Praxis Answers to Pencilbreak Questions 2008

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Praxis Answers to Pencilbreak Questions 2008 (Unedited)

– Website address of the label:
Praxis: http://praxis.c8.com
Sub/Version: http://subversion.c8.com
Datacide (magazine): http://datacide-magazine.com

– Your complete name:
Christoph Fringeli

– Born date of your label:
Autumn 1992 (Praxis), 1997 (Sub/Version, Datacide)

– Main important bands in the label:
Base Force One, Hecate, Kovert, Somatic Responses, La Peste, Nihil Fist, Disciples of Belial, Metatron, Noface, Bourbonese Qualk, Society of Unknowns and many others.

– Style/s:
Shrillstep, Concrete, Speedcore, Breakcore

– Artists that have collaborated in the artwork of your releases:
Most of the musicians have contributed to their respective designs, or designed their own covers entirely (such as the Hecate albums, which were done by Rachael Kozak, as was the Potere Occulto sleeve and the Praxis label sleeve). Often I have worked with ideas or images provided by the musicians, so sometimes there is no clear authorship.

– Describe in words (not music genres) how is the music you produce:
Radical rework of general perception of tones and rhythms, deprogramming of spectacular myths, rejection of commercialized relations between artists and activists, creating new situations of collective cultural practices for the invisible insurrection of a million minds.

– Define “Breakcore” in your own words:
Sonic equivalent of workers and druids councils.
Was largely destroyed by careerism in the last few years, but lingers on deep underground.
Sonic discontent will rise again.

– Which kind of aesthetic you find better for breakcore/noise music?
Challenging: harsh, dark, intense.

– Do you think this noisy music must have a political background?
or it’s just fun?
I think all music (and other arts) have a political component. Music that pretends to be “just fun” is highly political in that it rejects a critical approach to culture. This makes it affirmative to the status quo, which is not acceptable to us.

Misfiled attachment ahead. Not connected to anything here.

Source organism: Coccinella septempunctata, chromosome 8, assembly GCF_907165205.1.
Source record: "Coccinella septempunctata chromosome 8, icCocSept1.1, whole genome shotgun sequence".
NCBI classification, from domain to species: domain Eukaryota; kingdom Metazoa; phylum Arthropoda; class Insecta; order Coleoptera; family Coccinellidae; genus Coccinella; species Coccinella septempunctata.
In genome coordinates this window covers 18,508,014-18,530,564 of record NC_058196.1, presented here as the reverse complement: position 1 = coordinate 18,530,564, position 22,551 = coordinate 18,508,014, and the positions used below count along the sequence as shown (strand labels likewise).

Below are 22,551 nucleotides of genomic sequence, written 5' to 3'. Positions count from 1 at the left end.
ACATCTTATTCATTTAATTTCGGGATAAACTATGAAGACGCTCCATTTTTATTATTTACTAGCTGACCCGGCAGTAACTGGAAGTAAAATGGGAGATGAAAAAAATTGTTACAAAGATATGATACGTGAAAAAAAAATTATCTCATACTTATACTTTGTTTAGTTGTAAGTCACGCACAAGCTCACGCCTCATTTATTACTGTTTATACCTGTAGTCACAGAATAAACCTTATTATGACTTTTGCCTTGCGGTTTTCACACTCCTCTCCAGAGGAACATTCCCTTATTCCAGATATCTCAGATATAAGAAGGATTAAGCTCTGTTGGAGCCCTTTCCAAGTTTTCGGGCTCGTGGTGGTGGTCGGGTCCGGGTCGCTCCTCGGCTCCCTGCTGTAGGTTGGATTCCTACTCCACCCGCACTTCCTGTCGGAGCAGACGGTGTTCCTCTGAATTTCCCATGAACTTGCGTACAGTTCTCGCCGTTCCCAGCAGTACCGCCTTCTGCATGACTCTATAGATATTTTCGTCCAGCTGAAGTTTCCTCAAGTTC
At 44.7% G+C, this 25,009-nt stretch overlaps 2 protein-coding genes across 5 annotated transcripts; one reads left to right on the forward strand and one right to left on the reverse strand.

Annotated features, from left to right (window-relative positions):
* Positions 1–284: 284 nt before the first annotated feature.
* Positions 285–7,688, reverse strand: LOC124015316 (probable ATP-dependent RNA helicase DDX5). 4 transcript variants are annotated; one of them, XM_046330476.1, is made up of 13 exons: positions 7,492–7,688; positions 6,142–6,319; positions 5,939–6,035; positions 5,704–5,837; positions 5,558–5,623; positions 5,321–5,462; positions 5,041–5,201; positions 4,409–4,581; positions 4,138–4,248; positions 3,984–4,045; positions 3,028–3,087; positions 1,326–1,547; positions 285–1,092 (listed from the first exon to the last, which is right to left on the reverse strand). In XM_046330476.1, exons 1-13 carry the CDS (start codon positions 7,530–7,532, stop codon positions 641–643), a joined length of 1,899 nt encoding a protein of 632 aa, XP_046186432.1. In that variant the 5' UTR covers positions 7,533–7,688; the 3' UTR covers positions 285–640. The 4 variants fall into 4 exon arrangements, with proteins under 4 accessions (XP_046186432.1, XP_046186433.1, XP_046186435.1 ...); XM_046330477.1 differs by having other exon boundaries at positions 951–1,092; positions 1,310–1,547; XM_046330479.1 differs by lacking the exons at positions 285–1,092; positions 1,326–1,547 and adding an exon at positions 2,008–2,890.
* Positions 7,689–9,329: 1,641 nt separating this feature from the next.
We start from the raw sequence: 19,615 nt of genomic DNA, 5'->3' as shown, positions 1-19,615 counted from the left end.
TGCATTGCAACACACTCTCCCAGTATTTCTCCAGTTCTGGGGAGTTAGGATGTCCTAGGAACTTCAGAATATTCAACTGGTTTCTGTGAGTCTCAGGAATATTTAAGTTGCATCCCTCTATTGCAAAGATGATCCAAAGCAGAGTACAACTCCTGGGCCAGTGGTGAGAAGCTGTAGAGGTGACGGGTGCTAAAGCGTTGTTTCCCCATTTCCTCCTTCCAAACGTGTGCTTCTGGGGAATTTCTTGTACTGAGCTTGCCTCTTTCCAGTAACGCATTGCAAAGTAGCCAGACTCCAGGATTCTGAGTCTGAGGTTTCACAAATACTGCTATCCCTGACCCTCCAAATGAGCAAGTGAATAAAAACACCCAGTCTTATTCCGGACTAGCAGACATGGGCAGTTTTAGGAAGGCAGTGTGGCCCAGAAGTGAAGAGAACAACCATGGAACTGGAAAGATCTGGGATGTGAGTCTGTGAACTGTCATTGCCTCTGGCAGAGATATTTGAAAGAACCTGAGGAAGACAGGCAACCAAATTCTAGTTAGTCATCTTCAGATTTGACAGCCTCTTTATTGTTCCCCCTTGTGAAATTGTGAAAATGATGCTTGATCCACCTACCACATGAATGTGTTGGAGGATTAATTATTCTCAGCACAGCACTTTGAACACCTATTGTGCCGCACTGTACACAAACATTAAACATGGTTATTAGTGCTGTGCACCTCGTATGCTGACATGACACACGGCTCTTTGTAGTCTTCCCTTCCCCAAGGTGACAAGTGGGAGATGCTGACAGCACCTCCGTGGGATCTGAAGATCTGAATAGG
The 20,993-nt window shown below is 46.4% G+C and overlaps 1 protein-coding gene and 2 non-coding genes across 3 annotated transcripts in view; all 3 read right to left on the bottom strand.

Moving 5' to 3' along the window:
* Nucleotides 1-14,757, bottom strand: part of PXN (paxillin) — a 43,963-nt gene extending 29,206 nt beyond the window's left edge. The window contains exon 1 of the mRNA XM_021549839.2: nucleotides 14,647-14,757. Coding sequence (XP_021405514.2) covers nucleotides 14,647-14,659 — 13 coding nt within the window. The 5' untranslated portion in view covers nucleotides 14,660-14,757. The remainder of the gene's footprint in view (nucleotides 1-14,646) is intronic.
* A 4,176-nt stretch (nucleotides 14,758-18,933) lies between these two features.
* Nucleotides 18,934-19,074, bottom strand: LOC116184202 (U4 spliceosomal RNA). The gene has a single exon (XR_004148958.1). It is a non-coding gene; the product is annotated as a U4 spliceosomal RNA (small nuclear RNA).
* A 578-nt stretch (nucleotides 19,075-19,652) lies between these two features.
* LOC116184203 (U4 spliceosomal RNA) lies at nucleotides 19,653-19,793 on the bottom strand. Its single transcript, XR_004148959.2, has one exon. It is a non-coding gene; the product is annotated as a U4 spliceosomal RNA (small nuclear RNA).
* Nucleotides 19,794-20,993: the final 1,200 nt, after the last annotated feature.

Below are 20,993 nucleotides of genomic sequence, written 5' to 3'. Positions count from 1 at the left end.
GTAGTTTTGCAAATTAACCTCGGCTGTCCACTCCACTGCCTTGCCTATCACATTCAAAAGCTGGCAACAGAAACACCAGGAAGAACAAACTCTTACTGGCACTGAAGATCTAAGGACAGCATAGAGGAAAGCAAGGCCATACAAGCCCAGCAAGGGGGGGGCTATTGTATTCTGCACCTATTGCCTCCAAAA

“Noise” and “Breaks” are terms that already point to the effect that conventions are broken, alleged purity contaminated, and uniformity tainted.

– In which sense raves and illegal parties has helped to define this
culture and aesthetic?
If we talk about breakcore in a historical sense, then it certainly grew out of the rave scene presenting a radicalized combination of hard jungle and industrial hardcore of the early 90’s. There was definitely a relation between the breakcore scene and the free party scene, there was a certain cross-fertilization, not without friction. That it was illegal parties where this music was primarily played is not an accident. It was born in opposition to the spectacularized commodification of “techno”.

– Can you point one important moment in this music culture, like one
year/party/festival/release/band that has meant a highlight in this
style, something that has changed the way we understood it:
I think it’s not single events that shape things, rather processes, cross-pollination, meetings of people. Many of our activities have been dedicated to provide a forum for this kind of focus, most prominently maybe the Dead By Dawn parties in the mid-90’s in London, combining talks and information with parties. Back in Berlin we are still following a similar strategy, organising talks and discussions as well as parties, putting out records and publishing texts.

– Which steps forward can you see in styles like breakcore, noise,
electro, dubstep, nu rave? What’s next?
In my view breakcore and noise are not really “styles” like dubstep and nu rave. I’m aware that the perception has changed, but I find it telling that breakcore has more or less collapsed as a marketable “style” just when some people tried to establish it as such. This is a good chance for what was the original spirit for “breakcore” to find new hosts, absorb and pervert elements of other styles and formulate an energizing and intensifying critique of contemporary dance music. That’s fun!

THANKS a lot! I would need from you also:
– the logo from your label (black-white, negative, color version)
– the logos from the music bands in your label
– at least 10 covers of the best ones from your label
(size: 10×10 cm, 300 dpi, would be enough)

(Note 2010 – These are the unedited answers to the questionnaire sent out by the makers of the book Pencilbreak.
The books myspace site is here, it’s available from here, and the datacide review is here.)

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  • 1 parataxia // Mar 31, 2010 at 4:20 am

    pretty nice interview.

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